The European Union has taken a number of measures in recent years to support cross-border passenger and freight transport, in particular by supporting new lines and services. There has also been bilateral cooperation between countries: for example, Germany and France are working together to incentivise travel for young adults by offering 60,000 free tickets for people under 27.
Some national measures aim instead to support railway companies for specific services in order to lower prices for the user. This is the case in Belgium, which subsidises night trains with at least one stop on Belgian territory.
Regional initiatives remain the most common. The French region of Occitania (which includes Toulouse and Montpellier) has launched a programme that allows travel on regional trains for one euro every first weekend of the month, with a limited number of the tickets available every day during summer.
According to the EU Agency for Railways (ERA), such regional initiatives have made local people more inclined to use public services, especially at city level.
“In 2019, Västtrafik, the regional transport agency in Gothenburg (Sweden), distributed free 2-week passes valid for travel on buses, ferries and trams. About 20 percent of those who received the free tickets, i.e. 100,000 residents, became regular users of public transport,” an ERA official explained to Voxeurop. Similar cases can be found in zero-fare public transport (FFPT) in Tallinn (Estonia) and Dunkirk (France).
On the other hand, the national initiatives in Germany and Spain may provide an insight into the limits of such policies and the need to complement them. There, pricing is only one part of a broader strategy to boost public transport, reduce traffic and emissions, and promote tourism in peripheral areas.
Germany: a new national programme
Germany launched Europe’s first national programme to boost train travel in the post-pandemic era. For three months during the summer of 2022, a €9 monthly ticket gave access to all regional public transport. The promotion was also part of the German government’s attempt to mitigate inflation.
The German federal statistics office (Destatis) published a variety of data on the initiative, pointing out as early as August that journeys in rural areas in June and July 2022 had increased by 80 percent compared to 2019. The number of train journeys in touristy urban locations increased too, by 28 percent. During the same period, however, road trips returned to pre-pandemic levels, suggesting that relatively few people chose to abandon their cars entirely.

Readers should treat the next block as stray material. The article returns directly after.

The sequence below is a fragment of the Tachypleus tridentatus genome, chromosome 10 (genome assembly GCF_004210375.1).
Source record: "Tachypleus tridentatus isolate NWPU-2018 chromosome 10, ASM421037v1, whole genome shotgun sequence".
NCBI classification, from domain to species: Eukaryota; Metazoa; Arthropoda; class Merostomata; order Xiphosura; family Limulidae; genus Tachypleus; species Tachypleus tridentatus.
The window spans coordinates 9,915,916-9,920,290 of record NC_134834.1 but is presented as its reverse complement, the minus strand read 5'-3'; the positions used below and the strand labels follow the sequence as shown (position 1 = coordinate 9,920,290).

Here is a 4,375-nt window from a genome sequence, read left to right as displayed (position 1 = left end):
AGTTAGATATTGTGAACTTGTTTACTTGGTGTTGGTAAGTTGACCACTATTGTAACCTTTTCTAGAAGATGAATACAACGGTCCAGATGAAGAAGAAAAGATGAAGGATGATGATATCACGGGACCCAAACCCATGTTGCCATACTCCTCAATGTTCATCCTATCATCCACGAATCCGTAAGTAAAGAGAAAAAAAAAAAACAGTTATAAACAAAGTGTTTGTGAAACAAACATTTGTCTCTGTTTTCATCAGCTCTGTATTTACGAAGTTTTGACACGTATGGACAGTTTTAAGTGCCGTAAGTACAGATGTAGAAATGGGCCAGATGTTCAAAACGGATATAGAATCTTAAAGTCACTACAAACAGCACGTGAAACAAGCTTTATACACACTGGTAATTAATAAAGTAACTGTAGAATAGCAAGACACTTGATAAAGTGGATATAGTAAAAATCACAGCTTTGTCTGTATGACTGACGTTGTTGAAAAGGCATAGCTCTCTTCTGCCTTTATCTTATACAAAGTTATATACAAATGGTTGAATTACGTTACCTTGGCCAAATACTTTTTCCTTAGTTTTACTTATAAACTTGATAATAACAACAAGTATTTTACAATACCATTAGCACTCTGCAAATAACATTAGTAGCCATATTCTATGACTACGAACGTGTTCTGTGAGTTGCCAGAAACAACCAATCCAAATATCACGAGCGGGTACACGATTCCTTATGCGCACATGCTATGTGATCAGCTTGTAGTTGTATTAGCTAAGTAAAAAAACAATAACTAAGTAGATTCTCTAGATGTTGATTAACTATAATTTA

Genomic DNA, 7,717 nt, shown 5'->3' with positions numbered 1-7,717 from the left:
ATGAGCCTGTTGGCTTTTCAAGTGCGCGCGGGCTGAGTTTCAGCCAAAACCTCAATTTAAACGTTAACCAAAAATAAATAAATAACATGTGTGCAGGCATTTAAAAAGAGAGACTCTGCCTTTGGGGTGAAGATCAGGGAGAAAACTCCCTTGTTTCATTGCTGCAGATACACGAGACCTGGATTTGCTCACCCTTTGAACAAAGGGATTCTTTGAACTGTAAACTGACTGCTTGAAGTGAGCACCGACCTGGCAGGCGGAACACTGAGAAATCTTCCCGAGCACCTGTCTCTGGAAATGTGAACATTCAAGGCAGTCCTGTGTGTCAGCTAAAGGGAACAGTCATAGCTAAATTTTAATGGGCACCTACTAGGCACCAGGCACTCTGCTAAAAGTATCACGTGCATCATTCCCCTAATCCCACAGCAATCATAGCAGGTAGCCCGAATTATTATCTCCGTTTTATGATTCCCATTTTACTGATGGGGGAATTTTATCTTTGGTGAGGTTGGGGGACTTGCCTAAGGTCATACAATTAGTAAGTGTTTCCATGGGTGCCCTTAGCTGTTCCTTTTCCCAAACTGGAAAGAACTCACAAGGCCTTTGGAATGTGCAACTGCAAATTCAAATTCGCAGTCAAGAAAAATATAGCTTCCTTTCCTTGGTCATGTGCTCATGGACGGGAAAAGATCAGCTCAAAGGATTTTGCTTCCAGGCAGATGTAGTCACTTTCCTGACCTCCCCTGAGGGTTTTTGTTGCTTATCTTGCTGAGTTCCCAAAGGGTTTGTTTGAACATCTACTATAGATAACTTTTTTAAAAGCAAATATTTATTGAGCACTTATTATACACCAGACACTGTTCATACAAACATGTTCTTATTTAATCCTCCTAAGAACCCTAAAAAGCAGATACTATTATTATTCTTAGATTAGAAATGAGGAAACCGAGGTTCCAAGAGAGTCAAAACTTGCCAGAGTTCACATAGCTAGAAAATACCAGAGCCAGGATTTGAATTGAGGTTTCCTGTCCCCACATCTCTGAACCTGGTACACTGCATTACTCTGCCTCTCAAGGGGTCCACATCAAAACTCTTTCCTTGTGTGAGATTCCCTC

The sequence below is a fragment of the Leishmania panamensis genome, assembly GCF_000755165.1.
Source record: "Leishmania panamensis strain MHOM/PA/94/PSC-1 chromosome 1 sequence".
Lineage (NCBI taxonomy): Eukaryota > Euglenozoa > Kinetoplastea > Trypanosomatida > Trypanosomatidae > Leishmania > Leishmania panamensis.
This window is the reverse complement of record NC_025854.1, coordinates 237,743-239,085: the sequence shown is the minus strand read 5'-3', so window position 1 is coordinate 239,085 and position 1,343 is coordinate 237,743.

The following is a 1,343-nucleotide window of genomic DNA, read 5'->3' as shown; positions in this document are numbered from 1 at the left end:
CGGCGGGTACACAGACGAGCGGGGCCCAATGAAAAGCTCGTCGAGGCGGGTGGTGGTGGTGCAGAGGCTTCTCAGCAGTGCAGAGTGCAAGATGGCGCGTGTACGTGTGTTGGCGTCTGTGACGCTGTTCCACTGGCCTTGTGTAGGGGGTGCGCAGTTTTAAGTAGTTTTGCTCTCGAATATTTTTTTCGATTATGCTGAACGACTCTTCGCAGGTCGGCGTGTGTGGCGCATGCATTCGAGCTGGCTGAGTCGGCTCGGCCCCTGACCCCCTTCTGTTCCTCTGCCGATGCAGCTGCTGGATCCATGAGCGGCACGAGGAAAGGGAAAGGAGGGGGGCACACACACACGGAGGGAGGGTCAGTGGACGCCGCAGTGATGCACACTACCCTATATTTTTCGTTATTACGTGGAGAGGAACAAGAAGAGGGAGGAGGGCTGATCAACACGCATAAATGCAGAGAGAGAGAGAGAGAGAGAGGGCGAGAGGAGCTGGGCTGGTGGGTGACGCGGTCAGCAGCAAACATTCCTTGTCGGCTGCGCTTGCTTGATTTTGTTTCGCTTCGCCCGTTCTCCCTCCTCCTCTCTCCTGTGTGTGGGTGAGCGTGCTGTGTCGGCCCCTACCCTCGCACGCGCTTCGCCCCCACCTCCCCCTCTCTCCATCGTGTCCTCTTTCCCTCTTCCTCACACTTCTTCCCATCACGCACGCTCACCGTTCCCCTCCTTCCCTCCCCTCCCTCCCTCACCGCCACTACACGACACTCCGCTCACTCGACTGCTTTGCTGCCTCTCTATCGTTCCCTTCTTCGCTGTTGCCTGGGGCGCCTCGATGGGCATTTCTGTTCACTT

The results are in line with other studies. A group of researchers from Munich conducted a study using questionnaires and mobility data obtained from smartphone apps in the German state. The results suggest that 48 percent of people increased their use of public transport. However, only 31 percent of the sample decreased their car use: the majority did not change their previous habits and 5 percent even increased their use of private transport. Eighty-two percent of those who switched from their car to public transport reported that the main reason was the introduction of the €9 ticket.
Data published later showed that the number of train journeys in the three summer months in Germany increased mainly at weekends (+105 percent). The increase was smaller during the week (+24 percent). “After the expiry of the €9 ticket, a decline in mobility to pre-crisis levels was observed in all the distance classes,” Destatis explained in a note, confirming the impact of the subsidies.
The number of train trips of between 30 and 100 kilometres was on average 43 percent higher than in 2019; for medium distances (100 km to 300 km), a 57 percent increase was observed. Long-distance trains, on the other hand, remained more or less at pre-pandemic levels.
The train operator Deutsche Bahn is notorious for its delays, and last year’s surge in users, which coincided with the tourist season, took the existing difficulties to the extreme. Trains were often so full that the Danish press suggested that tourists avoid them. The biggest beneficiaries were young people (including tourists), low-income families and commuters. I personally took 18 regional trains in Germany during the summer; on 15 occasions the trains were late, often by more than an hour.
There was no lack of criticism of the scheme from the liberal FDP party. A member of the governing coalition and now the voice of the German automobile industry, the party emphasised that the measure did not benefit the entire population. Experts accept that this is partly true, but point out that deficient services are often more to blame for low transit use.
“Cheaper or free trains are only part of the story. Governments need to act and invest to increase the availability and reliability of trains